Monday, September 26, 2011

self-talk, narrative and hypothesis...

Bubble Bookshelf, designed and fabricated by Doug Meyer
This morning, I am awake after a night of reflection on some basic notions. Bear with me as I attempt to put a few pieces together. This morning I was reading about the furniture making of Doug Meyer, and he takes sheet steel scraps and fabricates whole forms from small parts. I am attempting to do the same.

As stated by Charles H. Ham, "the mind is constantly seeking the truth, the hand is constantly finding it." In other words, one cannot successfully whittle a stick without the rudimentary capacity to formulate scientific hypotheses. We can be led far from reality by well rehearsed discursive misrepresentations that may appear truth-like. 

Self-talk or internal dialog is the means through which narrative is is used to fabricate the sense of reality upon which our decision making processes are based. There is a relationship between craft, science, the discovery of reality and the ways we describe to ourselves how the world functions and how we determine our place of comfort within it.  In contrast, many of the decisions we make each day have been pushed upon us through a thousand well rehearsed discursive misrepresentations, our children are not encouraged to be makers, fixers and self-discoverers and we can see the results.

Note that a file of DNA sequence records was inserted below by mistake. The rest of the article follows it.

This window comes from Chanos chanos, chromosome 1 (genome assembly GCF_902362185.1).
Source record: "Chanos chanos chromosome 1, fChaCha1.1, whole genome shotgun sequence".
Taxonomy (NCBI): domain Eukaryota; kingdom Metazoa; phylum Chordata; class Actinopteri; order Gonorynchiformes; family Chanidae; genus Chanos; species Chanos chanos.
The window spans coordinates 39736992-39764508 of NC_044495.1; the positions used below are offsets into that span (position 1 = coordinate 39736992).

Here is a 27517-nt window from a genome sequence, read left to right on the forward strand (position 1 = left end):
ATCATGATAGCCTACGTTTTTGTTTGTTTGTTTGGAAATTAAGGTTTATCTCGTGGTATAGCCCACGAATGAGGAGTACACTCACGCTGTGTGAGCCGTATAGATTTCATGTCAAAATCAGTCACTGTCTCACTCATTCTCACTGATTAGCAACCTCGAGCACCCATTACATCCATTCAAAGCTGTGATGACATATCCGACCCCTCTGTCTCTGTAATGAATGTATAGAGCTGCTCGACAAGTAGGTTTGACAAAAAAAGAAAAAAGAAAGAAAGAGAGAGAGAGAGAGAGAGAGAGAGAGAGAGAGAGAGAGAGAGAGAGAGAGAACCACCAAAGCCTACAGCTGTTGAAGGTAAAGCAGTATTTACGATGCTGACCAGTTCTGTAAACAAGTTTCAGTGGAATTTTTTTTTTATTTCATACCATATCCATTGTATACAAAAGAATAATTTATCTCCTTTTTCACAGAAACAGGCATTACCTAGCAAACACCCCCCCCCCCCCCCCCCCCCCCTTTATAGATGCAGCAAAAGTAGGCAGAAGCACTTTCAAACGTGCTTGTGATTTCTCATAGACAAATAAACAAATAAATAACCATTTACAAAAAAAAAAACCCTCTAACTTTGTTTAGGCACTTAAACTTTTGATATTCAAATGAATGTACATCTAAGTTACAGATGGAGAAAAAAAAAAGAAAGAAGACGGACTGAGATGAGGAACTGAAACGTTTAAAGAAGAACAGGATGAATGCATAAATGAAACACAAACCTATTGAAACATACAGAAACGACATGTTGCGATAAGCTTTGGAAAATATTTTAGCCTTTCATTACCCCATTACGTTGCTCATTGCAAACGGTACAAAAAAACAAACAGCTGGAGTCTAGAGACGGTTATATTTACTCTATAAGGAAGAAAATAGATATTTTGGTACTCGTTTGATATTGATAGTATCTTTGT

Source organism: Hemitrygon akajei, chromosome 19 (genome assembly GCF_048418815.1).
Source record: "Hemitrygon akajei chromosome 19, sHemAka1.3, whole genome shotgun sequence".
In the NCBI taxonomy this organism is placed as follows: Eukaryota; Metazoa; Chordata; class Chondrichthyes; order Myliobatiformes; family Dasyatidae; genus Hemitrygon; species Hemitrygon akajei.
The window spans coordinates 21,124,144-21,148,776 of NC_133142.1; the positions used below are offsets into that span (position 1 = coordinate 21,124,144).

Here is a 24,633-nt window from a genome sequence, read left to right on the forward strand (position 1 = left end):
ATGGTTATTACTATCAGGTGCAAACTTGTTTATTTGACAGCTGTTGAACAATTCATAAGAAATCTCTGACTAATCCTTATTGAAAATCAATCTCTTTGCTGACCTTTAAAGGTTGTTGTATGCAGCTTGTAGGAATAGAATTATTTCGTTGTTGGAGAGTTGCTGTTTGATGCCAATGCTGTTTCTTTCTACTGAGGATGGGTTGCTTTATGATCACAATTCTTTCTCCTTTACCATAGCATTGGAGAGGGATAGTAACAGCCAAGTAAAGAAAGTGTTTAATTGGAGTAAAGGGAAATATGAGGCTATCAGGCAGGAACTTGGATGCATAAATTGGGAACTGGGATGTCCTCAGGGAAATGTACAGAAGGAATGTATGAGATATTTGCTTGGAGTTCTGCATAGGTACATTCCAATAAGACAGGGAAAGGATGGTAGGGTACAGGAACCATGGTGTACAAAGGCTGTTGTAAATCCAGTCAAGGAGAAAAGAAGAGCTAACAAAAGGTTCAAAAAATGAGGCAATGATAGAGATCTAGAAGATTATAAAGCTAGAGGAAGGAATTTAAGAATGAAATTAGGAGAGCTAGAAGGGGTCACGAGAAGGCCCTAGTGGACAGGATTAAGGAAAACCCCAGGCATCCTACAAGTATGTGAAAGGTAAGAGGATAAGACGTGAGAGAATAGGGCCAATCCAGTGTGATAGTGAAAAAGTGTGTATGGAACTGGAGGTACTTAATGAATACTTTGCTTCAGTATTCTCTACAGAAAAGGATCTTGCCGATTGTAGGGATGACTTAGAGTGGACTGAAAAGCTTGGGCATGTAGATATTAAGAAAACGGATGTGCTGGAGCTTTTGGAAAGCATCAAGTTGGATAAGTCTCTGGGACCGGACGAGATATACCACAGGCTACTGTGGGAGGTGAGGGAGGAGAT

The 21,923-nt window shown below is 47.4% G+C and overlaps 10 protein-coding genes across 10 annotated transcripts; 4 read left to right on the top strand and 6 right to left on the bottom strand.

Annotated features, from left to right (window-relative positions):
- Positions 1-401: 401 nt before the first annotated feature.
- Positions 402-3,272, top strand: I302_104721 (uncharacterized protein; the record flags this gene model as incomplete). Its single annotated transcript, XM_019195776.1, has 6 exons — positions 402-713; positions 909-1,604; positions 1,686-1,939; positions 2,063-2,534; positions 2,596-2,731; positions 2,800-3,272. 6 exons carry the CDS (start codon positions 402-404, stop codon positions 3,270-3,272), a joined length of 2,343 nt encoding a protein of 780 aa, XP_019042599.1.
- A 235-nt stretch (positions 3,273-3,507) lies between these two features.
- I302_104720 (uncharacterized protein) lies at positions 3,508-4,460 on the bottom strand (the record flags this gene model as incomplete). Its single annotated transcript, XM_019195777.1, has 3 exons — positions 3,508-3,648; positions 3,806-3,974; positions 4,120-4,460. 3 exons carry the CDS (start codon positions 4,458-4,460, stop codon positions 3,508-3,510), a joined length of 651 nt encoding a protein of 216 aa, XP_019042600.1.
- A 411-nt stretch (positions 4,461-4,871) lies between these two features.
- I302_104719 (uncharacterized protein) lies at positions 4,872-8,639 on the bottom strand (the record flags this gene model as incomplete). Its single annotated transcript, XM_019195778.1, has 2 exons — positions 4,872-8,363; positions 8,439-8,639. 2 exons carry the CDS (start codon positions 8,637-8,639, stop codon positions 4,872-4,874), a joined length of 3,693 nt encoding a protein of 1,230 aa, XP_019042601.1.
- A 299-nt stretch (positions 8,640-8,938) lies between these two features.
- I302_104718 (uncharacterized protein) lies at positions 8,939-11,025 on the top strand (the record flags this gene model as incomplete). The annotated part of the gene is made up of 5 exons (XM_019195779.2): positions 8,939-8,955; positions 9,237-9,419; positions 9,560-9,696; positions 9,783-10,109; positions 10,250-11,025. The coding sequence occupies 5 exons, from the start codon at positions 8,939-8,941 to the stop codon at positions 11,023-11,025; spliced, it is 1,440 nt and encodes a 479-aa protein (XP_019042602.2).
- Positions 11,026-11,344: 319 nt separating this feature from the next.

Today in the CSS woodshop, our students in 4th, 5th and 6th grades worked on toy stamp dispenser trucks as part of an economics project.

Make, fix and create...

On another subject, subscribers of Fine Woodworking will find my boxes on p. 32 of the soon to arrive Dec. 2011 issue No. 222.

1 comment:

  1. I just got this issue and really liked your article. I also enjoy the work you're doing with young students, I teach model making for product design in college, and in my classes there are some students you can tell haven't build at a young age, a light bulb went off during your "diy..." post, it was hooking them young that we were missing out on.